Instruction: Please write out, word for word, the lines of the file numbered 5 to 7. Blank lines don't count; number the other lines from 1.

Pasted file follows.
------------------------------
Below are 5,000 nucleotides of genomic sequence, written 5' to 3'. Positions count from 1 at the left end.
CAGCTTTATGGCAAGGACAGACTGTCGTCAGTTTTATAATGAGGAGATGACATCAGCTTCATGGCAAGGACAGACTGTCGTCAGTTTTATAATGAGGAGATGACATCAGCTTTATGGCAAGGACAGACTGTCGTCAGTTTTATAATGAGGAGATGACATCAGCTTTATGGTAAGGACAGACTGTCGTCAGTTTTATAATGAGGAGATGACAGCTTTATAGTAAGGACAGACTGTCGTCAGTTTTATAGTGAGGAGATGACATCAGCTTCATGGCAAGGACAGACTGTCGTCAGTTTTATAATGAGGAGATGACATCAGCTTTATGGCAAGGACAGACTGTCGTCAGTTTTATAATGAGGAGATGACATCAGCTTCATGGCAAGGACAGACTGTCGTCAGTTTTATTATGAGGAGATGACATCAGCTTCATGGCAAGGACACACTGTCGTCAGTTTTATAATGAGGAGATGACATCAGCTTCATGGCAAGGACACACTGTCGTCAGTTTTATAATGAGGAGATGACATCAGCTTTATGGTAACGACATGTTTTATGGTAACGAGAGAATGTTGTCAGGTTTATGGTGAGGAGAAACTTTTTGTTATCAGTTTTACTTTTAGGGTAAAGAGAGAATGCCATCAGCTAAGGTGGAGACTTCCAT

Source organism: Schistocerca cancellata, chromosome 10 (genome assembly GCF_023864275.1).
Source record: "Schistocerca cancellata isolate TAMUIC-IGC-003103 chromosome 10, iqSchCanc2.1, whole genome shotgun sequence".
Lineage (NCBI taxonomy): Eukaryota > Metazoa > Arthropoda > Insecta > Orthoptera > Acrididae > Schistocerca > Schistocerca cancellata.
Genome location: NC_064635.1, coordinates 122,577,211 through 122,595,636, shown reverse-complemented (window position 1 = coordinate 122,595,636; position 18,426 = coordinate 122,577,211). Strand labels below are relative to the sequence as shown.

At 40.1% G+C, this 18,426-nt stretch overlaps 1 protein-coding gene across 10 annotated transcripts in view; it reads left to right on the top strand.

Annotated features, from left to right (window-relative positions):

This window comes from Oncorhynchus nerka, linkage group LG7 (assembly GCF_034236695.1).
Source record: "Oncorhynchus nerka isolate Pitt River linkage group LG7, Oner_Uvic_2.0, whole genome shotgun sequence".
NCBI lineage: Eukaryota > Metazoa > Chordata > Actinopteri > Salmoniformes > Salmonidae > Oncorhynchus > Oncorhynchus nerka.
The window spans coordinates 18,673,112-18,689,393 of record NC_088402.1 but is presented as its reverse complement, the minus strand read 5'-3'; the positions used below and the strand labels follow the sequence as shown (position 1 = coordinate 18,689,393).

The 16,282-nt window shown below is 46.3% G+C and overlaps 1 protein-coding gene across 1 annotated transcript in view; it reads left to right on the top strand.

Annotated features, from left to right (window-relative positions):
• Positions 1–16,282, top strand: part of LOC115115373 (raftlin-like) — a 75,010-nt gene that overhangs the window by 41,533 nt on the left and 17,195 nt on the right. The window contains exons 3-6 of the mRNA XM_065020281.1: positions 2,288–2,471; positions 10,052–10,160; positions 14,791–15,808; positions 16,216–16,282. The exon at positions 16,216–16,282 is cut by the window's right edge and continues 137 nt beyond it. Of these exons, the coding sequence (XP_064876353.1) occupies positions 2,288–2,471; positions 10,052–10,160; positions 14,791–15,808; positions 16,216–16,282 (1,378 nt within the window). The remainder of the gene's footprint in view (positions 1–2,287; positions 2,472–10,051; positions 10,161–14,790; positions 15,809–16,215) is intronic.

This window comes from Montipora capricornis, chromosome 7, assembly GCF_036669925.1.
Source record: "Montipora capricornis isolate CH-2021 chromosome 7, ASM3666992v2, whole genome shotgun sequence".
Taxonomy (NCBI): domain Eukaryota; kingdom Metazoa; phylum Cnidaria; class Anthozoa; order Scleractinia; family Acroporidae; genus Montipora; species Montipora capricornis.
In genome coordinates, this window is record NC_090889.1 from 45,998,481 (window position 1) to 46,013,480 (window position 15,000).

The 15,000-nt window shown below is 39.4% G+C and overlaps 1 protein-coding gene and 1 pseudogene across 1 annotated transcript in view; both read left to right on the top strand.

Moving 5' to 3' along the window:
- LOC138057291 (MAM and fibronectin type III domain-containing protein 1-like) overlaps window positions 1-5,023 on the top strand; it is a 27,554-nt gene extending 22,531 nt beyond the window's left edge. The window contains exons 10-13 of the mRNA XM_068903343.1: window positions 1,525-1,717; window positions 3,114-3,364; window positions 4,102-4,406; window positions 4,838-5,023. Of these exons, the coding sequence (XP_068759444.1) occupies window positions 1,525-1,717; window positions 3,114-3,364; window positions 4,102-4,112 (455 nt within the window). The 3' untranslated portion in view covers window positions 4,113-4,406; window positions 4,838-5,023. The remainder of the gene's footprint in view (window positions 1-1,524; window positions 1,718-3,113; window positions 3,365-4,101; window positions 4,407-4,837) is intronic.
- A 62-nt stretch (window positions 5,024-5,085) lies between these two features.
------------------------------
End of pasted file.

Lineage (NCBI taxonomy): Eukaryota > Metazoa > Arthropoda > Insecta > Orthoptera > Acrididae > Schistocerca > Schistocerca cancellata.
Genome location: NC_064635.1, coordinates 122,577,211 through 122,595,636, shown reverse-complemented (window position 1 = coordinate 122,595,636; position 18,426 = coordinate 122,577,211). Strand labels below are relative to the sequence as shown.

At 40.1% G+C, this 18,426-nt stretch overlaps 1 protein-coding gene across 10 annotated transcripts in view; it reads left to right on the top strand.